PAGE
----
Ringing the bell of doom for ESPN has become a popular pastime in recent years as the network continues to suffer significant subscriber losses to cord cutting, resulting in waves of layoffs intended to reduce costs and appease Disney shareholders. That has led some media observers, such as Fox Sports’ Clay Travis, to declare that ESPN is in major trouble, more dire than most are acknowledging.
However, while the subscriber losses are eye-opening, is ESPN’s revenue stream really as poor as pundits like Travis are forecasting? That’s a topic we’ll be exploring in more depth at Awful Announcing. But in looking at the number of households that ESPN is losing, those who might feel they’re in position to capitalize aren’t benefiting from ESPN’s slide. In other words, ESPN’s losses aren’t resulting in gains for FS1. Far from it, actually.
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Those who might call out Travis for pointing out ESPN’s losses while overlooking FS1’s should probably note that ESPN is the bigger story, since it’s in more households than any other cable sports network. (Travis will also point out that he’s not currently on FS1 and that he owns the website where his commentary is hosted, not Fox Sports. Having said that, Travis still works for Fox Sports.) However, FS1 is in nearly as many households, so to be losing more of them than ESPN is something that deserves attention along with the doomsaying for ESPN.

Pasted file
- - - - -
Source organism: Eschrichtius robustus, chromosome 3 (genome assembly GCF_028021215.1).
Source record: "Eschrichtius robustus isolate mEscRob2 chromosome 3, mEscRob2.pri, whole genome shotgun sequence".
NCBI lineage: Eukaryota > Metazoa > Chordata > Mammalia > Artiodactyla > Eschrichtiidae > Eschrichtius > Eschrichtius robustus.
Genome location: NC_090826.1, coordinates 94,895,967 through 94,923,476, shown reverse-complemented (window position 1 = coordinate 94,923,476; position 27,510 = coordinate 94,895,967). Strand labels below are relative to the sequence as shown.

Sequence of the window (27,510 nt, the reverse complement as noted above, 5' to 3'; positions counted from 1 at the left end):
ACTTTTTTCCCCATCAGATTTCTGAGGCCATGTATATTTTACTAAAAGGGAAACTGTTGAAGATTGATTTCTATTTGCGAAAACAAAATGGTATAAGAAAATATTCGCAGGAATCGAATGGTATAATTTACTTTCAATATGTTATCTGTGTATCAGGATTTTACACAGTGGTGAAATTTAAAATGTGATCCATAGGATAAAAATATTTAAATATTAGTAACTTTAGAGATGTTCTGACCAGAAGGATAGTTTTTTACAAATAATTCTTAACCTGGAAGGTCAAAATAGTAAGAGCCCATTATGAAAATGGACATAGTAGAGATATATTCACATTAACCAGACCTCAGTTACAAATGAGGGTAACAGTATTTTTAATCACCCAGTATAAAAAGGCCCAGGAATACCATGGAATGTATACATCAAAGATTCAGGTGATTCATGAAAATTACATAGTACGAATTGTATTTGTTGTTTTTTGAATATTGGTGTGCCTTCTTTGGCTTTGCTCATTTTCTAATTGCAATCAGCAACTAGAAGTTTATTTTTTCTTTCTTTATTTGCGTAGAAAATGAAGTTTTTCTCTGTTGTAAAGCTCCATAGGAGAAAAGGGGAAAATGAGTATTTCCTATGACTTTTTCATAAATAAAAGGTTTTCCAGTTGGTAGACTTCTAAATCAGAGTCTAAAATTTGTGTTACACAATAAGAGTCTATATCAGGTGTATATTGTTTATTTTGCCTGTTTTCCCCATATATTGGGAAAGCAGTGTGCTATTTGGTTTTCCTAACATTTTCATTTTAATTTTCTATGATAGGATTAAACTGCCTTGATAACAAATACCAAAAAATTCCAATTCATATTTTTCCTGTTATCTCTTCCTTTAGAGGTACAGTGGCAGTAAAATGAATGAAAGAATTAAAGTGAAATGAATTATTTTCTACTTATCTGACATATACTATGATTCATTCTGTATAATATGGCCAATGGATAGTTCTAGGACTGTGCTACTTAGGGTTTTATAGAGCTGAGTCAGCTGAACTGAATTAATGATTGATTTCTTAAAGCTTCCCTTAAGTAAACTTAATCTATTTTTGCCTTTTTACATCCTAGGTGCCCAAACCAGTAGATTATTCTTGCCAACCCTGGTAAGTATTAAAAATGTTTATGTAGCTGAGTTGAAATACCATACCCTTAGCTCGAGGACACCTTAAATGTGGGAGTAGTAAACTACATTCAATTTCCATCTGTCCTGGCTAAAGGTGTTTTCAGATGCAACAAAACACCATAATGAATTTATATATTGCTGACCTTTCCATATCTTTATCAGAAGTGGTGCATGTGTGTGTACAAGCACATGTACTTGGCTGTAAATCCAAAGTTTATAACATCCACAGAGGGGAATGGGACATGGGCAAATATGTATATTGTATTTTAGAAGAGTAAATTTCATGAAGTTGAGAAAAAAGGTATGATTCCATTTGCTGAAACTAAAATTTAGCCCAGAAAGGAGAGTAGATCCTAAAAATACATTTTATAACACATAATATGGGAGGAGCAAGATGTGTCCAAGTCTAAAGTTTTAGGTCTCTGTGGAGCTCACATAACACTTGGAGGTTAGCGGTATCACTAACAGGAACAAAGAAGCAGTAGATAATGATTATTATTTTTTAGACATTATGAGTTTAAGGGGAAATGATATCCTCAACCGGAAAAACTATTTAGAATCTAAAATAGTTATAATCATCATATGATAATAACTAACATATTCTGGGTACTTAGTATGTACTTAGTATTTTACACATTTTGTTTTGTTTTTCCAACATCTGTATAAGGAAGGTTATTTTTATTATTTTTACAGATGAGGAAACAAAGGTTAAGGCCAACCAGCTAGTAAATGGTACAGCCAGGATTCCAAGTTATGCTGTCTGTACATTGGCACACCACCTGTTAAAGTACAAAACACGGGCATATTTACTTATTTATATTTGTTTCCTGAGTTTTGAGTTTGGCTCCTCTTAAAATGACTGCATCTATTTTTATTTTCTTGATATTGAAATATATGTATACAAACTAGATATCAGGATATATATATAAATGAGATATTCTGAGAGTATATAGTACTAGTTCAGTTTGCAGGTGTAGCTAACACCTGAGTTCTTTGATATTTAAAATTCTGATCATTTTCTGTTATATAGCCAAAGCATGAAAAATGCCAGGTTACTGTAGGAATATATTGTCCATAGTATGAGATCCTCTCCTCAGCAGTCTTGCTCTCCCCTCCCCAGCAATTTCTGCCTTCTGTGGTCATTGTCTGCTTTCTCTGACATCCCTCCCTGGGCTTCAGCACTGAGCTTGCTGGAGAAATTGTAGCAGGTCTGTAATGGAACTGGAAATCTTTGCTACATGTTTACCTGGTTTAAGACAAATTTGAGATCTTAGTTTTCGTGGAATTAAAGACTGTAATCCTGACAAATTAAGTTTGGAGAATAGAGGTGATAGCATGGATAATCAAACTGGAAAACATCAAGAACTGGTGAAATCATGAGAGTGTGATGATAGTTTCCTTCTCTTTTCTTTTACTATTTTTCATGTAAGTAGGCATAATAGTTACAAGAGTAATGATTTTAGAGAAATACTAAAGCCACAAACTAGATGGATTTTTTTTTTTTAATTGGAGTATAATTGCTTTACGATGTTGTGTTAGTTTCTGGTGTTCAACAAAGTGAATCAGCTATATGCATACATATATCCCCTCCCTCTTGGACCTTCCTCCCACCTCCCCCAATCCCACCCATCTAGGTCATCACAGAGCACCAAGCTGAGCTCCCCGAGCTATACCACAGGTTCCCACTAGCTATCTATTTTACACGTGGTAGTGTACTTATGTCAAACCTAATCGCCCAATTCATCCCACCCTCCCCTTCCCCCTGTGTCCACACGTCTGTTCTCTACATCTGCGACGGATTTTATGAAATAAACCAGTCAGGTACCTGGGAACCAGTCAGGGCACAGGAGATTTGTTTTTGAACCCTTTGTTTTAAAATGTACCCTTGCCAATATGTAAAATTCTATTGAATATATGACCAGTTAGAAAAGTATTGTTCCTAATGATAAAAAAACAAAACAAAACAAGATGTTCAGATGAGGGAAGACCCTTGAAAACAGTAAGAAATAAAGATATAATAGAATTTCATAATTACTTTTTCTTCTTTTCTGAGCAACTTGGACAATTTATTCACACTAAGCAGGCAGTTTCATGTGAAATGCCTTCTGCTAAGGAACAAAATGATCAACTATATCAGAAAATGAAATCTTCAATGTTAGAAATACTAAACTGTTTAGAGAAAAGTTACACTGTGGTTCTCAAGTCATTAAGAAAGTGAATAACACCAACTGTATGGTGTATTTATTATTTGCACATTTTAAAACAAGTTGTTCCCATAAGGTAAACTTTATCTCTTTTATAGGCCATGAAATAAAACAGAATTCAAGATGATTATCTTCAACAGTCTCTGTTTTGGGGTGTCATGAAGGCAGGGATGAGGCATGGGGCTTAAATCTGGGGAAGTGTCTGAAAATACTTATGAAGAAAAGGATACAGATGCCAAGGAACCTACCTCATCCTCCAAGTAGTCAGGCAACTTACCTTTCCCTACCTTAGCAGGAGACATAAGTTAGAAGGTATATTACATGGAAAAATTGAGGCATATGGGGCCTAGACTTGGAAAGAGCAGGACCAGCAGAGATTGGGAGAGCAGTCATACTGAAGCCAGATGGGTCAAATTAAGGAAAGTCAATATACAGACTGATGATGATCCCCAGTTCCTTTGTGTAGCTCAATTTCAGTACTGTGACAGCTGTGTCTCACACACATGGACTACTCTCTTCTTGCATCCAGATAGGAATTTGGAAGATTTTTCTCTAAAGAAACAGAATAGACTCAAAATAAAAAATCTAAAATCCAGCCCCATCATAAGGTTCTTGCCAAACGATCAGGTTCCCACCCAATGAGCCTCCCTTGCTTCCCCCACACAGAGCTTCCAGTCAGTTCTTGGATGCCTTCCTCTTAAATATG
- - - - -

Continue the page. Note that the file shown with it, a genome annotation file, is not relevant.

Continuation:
By the way, for the talk that viewers are steering away from ESPN because of politics (and increased left-wing leanings), explain the ratings for last Saturday’s Duke-North Carolina telecast.
News: Duke-North Carolina: 4,164,000 viewers (TV + streaming), most-watched reg season college hoops game on any network in last two seasons pic.twitter.com/1ejVzIeGFQ
— ESPN PR (@ESPNPR) March 7, 2017
Yes, ESPN’s losses are a story. It’s a huge story in sports media and sports overall, considering how many live sports the network carries and the brand that it’s established. But the number of households that FS1 lost over the same period also should be noted. To not mention that comes off as ignoring the bigger picture to fit a narrative.